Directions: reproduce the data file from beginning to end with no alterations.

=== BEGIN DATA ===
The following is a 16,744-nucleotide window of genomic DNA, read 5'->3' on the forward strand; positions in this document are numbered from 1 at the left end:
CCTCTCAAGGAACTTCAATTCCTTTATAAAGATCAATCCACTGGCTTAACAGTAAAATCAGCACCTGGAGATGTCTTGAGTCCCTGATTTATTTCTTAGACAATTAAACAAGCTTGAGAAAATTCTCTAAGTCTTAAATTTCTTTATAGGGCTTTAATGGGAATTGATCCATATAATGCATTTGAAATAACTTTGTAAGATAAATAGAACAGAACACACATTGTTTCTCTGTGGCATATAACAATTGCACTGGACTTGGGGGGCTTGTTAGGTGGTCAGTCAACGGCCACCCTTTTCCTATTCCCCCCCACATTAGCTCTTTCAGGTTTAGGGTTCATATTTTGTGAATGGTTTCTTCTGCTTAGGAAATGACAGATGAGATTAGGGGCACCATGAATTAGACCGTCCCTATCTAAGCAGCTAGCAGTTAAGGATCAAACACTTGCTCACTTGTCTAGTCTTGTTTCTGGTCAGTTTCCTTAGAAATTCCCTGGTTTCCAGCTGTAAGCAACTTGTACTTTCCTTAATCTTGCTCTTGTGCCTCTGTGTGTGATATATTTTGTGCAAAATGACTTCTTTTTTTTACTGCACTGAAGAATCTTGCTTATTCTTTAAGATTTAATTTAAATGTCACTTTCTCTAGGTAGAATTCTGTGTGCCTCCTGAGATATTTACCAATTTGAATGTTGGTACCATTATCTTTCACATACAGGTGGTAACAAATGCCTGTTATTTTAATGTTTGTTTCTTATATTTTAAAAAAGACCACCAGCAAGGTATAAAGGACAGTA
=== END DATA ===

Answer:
The following is a 16,744-nucleotide window of genomic DNA, read 5'->3' on the forward strand; positions in this document are numbered from 1 at the left end:
CCTCTCAAGGAACTTCAATTCCTTTATAAAGATCAATCCACTGGCTTAACAGTAAAATCAGCACCTGGAGATGTCTTGAGTCCCTGATTTATTTCTTAGACAATTAAACAAGCTTGAGAAAATTCTCTAAGTCTTAAATTTCTTTATAGGGCTTTAATGGGAATTGATCCATATAATGCATTTGAAATAACTTTGTAAGATAAATAGAACAGAACACACATTGTTTCTCTGTGGCATATAACAATTGCACTGGACTTGGGGGGCTTGTTAGGTGGTCAGTCAACGGCCACCCTTTTCCTATTCCCCCCCACATTAGCTCTTTCAGGTTTAGGGTTCATATTTTGTGAATGGTTTCTTCTGCTTAGGAAATGACAGATGAGATTAGGGGCACCATGAATTAGACCGTCCCTATCTAAGCAGCTAGCAGTTAAGGATCAAACACTTGCTCACTTGTCTAGTCTTGTTTCTGGTCAGTTTCCTTAGAAATTCCCTGGTTTCCAGCTGTAAGCAACTTGTACTTTCCTTAATCTTGCTCTTGTGCCTCTGTGTGTGATATATTTTGTGCAAAATGACTTCTTTTTTTTACTGCACTGAAGAATCTTGCTTATTCTTTAAGATTTAATTTAAATGTCACTTTCTCTAGGTAGAATTCTGTGTGCCTCCTGAGATATTTACCAATTTGAATGTTGGTACCATTATCTTTCACATACAGGTGGTAACAAATGCCTGTTATTTTAATGTTTGTTTCTTATATTTTAAAAAAGACCACCAGCAAGGTATAAAGGACAGTA